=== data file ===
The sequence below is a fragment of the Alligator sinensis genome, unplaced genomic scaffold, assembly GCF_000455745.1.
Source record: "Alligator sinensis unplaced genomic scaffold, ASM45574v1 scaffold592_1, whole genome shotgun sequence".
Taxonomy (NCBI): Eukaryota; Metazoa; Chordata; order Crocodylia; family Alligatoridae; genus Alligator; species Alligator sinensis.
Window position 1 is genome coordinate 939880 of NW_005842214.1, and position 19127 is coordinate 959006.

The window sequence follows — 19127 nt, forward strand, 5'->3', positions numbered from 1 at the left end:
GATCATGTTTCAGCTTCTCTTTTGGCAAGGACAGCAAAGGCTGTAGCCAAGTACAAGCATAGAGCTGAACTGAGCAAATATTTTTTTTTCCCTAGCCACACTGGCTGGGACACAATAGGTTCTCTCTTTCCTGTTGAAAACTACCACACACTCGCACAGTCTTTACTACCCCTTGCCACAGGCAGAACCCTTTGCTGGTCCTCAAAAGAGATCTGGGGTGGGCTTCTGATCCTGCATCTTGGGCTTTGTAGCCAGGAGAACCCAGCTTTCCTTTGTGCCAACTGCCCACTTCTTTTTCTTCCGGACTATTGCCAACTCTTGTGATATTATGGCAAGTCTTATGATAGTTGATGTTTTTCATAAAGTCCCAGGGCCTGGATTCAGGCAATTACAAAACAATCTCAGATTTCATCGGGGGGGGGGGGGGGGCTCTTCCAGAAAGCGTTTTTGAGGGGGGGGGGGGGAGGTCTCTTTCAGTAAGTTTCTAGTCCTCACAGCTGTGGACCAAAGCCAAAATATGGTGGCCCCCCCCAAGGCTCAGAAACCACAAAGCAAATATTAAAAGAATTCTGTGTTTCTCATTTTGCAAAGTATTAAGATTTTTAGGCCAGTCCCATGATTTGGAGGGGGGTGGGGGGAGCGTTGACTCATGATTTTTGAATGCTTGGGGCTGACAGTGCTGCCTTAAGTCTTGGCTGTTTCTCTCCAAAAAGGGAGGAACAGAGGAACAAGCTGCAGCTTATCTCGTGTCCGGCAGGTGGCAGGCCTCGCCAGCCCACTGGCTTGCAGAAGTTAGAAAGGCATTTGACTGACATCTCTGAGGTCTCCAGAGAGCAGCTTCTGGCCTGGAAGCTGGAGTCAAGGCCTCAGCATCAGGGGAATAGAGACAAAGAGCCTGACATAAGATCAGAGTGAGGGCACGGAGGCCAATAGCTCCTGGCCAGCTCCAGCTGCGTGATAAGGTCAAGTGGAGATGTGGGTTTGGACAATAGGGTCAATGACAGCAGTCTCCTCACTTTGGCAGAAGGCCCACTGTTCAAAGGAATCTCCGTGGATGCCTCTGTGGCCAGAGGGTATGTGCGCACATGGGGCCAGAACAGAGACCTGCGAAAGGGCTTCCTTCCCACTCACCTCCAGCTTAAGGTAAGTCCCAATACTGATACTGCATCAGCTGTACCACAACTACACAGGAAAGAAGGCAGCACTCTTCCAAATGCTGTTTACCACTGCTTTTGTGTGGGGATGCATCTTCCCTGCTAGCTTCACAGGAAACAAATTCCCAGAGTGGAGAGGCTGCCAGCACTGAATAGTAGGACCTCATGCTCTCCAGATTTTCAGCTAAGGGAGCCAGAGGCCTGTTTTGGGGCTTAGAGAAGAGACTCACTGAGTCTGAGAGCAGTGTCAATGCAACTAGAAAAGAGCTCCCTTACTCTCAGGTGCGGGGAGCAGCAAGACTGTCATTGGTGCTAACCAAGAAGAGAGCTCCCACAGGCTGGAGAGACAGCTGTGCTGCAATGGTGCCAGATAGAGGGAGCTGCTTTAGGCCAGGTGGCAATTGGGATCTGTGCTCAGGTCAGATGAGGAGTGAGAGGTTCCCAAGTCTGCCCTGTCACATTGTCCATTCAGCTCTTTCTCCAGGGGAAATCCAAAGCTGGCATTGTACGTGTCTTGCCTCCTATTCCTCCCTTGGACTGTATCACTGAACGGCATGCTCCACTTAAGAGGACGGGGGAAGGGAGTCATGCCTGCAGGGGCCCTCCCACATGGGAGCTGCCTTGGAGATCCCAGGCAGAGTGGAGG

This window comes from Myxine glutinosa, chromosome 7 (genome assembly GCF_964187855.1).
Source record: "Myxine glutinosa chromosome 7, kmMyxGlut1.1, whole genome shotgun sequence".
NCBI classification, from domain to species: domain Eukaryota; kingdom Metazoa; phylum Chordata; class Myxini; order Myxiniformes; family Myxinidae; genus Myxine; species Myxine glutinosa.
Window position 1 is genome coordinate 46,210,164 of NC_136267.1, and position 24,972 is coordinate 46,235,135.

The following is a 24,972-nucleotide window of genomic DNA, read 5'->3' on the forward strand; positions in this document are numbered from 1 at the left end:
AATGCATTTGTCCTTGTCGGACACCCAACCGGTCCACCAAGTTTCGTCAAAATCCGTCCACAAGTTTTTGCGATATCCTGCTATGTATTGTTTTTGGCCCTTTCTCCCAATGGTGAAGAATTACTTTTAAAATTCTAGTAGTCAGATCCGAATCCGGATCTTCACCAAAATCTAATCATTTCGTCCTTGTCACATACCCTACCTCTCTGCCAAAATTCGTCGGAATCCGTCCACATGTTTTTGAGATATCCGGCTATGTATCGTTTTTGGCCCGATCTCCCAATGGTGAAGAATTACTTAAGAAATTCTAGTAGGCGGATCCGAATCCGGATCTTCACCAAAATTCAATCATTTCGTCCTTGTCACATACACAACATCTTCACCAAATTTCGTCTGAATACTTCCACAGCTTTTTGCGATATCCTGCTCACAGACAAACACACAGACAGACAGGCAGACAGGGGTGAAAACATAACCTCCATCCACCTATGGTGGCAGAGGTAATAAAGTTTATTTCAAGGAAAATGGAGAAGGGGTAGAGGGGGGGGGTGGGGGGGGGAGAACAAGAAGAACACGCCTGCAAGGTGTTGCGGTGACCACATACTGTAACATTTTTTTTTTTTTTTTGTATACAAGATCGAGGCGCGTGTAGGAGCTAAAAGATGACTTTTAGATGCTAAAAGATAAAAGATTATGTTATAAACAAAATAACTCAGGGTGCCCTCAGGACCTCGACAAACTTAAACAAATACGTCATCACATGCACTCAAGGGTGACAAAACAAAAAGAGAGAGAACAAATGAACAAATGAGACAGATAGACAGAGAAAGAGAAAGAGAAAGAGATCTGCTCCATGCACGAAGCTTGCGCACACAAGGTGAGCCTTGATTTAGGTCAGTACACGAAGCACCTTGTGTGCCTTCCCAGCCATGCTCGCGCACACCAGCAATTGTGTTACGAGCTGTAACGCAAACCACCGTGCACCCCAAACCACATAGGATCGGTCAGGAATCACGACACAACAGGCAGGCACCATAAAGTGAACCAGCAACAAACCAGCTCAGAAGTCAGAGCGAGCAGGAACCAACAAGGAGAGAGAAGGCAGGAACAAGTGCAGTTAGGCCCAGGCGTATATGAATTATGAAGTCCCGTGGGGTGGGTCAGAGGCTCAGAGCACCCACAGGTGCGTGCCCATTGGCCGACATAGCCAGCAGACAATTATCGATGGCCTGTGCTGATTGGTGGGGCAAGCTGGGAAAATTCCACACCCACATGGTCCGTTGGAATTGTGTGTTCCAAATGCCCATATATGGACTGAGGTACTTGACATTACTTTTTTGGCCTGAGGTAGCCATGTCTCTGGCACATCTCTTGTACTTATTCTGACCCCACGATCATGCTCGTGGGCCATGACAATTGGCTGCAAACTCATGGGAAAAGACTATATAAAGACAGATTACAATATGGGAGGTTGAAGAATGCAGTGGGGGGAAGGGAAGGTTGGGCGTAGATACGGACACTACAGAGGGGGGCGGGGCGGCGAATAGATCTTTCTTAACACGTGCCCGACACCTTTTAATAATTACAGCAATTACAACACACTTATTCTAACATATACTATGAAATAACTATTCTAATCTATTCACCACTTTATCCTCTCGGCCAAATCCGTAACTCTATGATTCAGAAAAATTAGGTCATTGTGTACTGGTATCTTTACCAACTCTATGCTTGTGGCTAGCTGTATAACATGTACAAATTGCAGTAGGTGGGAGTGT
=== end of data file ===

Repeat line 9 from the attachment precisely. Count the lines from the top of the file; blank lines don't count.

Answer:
NCBI classification, from domain to species: domain Eukaryota; kingdom Metazoa; phylum Chordata; class Myxini; order Myxiniformes; family Myxinidae; genus Myxine; species Myxine glutinosa.